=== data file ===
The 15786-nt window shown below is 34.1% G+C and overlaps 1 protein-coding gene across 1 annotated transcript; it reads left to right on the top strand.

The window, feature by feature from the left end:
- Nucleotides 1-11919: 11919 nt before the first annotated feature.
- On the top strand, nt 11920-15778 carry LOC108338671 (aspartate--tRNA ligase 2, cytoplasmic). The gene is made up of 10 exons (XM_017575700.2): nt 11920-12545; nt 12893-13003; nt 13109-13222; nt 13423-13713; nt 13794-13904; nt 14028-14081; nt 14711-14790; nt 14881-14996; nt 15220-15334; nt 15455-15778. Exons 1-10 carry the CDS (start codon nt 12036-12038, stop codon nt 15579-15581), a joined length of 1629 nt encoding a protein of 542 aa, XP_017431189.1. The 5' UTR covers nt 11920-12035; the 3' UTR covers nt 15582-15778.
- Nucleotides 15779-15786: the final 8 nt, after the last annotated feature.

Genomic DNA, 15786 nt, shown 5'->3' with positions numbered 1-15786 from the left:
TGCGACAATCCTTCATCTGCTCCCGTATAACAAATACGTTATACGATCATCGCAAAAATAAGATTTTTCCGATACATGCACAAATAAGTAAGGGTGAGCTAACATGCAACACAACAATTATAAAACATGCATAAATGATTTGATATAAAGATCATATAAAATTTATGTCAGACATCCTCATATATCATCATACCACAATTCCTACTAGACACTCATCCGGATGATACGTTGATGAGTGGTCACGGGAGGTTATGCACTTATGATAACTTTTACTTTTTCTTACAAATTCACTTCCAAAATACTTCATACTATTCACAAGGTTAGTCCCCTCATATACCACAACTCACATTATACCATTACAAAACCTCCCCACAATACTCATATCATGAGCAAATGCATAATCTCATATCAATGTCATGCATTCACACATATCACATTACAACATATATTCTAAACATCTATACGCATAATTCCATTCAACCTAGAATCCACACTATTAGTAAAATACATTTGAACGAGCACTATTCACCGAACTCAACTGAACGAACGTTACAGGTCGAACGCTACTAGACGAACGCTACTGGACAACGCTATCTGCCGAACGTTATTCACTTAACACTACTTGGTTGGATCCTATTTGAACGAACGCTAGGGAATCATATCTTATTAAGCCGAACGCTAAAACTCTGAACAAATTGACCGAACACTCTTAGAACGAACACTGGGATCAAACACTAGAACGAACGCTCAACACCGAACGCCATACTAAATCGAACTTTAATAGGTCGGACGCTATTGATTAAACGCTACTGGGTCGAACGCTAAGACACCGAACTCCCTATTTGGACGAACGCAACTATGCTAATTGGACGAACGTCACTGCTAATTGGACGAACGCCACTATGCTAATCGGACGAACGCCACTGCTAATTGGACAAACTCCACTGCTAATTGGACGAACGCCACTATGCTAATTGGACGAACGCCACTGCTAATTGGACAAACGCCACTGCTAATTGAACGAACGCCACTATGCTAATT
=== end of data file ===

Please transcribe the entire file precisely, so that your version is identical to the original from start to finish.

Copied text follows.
The 15786-nt window shown below is 34.1% G+C and overlaps 1 protein-coding gene across 1 annotated transcript; it reads left to right on the top strand.

The window, feature by feature from the left end:
- Nucleotides 1-11919: 11919 nt before the first annotated feature.
- On the top strand, nt 11920-15778 carry LOC108338671 (aspartate--tRNA ligase 2, cytoplasmic). The gene is made up of 10 exons (XM_017575700.2): nt 11920-12545; nt 12893-13003; nt 13109-13222; nt 13423-13713; nt 13794-13904; nt 14028-14081; nt 14711-14790; nt 14881-14996; nt 15220-15334; nt 15455-15778. Exons 1-10 carry the CDS (start codon nt 12036-12038, stop codon nt 15579-15581), a joined length of 1629 nt encoding a protein of 542 aa, XP_017431189.1. The 5' UTR covers nt 11920-12035; the 3' UTR covers nt 15582-15778.
- Nucleotides 15779-15786: the final 8 nt, after the last annotated feature.

Genomic DNA, 15786 nt, shown 5'->3' with positions numbered 1-15786 from the left:
TGCGACAATCCTTCATCTGCTCCCGTATAACAAATACGTTATACGATCATCGCAAAAATAAGATTTTTCCGATACATGCACAAATAAGTAAGGGTGAGCTAACATGCAACACAACAATTATAAAACATGCATAAATGATTTGATATAAAGATCATATAAAATTTATGTCAGACATCCTCATATATCATCATACCACAATTCCTACTAGACACTCATCCGGATGATACGTTGATGAGTGGTCACGGGAGGTTATGCACTTATGATAACTTTTACTTTTTCTTACAAATTCACTTCCAAAATACTTCATACTATTCACAAGGTTAGTCCCCTCATATACCACAACTCACATTATACCATTACAAAACCTCCCCACAATACTCATATCATGAGCAAATGCATAATCTCATATCAATGTCATGCATTCACACATATCACATTACAACATATATTCTAAACATCTATACGCATAATTCCATTCAACCTAGAATCCACACTATTAGTAAAATACATTTGAACGAGCACTATTCACCGAACTCAACTGAACGAACGTTACAGGTCGAACGCTACTAGACGAACGCTACTGGACAACGCTATCTGCCGAACGTTATTCACTTAACACTACTTGGTTGGATCCTATTTGAACGAACGCTAGGGAATCATATCTTATTAAGCCGAACGCTAAAACTCTGAACAAATTGACCGAACACTCTTAGAACGAACACTGGGATCAAACACTAGAACGAACGCTCAACACCGAACGCCATACTAAATCGAACTTTAATAGGTCGGACGCTATTGATTAAACGCTACTGGGTCGAACGCTAAGACACCGAACTCCCTATTTGGACGAACGCAACTATGCTAATTGGACGAACGTCACTGCTAATTGGACGAACGCCACTATGCTAATCGGACGAACGCCACTGCTAATTGGACAAACTCCACTGCTAATTGGACGAACGCCACTATGCTAATTGGACGAACGCCACTGCTAATTGGACAAACGCCACTGCTAATTGAACGAACGCCACTATGCTAATT